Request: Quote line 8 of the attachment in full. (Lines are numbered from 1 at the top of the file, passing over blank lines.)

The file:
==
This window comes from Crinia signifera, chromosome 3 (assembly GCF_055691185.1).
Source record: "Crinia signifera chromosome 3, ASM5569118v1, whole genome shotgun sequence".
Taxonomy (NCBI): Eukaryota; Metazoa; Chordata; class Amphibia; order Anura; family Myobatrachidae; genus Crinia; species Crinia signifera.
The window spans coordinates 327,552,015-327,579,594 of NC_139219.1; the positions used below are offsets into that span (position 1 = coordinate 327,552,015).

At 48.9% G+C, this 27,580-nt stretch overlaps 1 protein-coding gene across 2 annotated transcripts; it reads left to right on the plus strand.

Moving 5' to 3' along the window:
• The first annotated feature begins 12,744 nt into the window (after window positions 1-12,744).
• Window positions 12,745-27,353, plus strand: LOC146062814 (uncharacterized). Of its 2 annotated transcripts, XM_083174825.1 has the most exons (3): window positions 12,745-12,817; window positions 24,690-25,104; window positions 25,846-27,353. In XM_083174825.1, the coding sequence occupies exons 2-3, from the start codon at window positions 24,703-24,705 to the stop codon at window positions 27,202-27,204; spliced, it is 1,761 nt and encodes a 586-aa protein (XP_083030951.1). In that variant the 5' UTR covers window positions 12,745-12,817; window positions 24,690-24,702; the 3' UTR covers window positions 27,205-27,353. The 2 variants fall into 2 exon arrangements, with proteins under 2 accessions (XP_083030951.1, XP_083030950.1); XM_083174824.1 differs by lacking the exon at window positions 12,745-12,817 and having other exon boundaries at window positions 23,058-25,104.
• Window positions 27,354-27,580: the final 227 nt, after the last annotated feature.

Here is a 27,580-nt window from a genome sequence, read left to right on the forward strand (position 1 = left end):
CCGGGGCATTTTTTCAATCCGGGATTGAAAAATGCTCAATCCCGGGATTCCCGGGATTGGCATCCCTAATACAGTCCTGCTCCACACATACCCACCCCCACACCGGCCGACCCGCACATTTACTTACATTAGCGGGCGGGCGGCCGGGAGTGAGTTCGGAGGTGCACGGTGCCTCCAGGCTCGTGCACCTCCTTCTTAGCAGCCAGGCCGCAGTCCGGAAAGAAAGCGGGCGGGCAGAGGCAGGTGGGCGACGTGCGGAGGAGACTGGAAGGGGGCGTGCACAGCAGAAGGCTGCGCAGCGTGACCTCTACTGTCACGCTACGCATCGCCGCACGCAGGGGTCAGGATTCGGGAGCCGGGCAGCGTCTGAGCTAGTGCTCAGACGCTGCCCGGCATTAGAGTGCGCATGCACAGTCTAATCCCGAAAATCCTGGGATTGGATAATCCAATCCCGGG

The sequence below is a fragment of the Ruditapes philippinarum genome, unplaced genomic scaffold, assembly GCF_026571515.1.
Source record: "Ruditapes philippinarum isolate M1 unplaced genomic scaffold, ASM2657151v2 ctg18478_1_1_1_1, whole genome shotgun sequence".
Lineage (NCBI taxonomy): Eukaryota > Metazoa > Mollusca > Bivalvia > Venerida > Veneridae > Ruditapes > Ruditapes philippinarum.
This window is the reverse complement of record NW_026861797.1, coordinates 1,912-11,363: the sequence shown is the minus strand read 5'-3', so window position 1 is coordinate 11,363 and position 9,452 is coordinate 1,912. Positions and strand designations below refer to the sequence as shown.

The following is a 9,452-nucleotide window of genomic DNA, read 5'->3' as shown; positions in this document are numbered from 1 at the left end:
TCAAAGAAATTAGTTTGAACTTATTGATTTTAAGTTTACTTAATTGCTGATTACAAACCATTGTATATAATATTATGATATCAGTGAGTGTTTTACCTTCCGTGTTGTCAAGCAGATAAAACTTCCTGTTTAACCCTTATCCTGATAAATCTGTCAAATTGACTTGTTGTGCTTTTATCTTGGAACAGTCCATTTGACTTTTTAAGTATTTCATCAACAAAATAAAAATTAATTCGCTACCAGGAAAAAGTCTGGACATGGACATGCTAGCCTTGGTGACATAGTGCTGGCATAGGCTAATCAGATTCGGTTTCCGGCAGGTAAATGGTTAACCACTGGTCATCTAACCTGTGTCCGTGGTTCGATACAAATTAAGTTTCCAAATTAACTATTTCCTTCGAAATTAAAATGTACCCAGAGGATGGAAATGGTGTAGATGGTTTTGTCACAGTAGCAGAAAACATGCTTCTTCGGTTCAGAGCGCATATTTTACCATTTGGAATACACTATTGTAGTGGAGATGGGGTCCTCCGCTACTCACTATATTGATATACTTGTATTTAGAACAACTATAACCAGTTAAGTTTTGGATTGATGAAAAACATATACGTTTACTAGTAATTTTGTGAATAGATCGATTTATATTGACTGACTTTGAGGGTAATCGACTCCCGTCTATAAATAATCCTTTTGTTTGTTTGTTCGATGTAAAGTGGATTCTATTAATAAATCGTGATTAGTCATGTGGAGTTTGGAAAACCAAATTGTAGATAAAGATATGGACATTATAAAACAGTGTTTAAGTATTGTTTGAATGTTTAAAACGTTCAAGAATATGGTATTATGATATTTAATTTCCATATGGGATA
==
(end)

• Window positions 12,745-27,353, plus strand: LOC146062814 (uncharacterized). Of its 2 annotated transcripts, XM_083174825.1 has the most exons (3): window positions 12,745-12,817; window positions 24,690-25,104; window positions 25,846-27,353. In XM_083174825.1, the coding sequence occupies exons 2-3, from the start codon at window positions 24,703-24,705 to the stop codon at window positions 27,202-27,204; spliced, it is 1,761 nt and encodes a 586-aa protein (XP_083030951.1). In that variant the 5' UTR covers window positions 12,745-12,817; window positions 24,690-24,702; the 3' UTR covers window positions 27,205-27,353. The 2 variants fall into 2 exon arrangements, with proteins under 2 accessions (XP_083030951.1, XP_083030950.1); XM_083174824.1 differs by lacking the exon at window positions 12,745-12,817 and having other exon boundaries at window positions 23,058-25,104.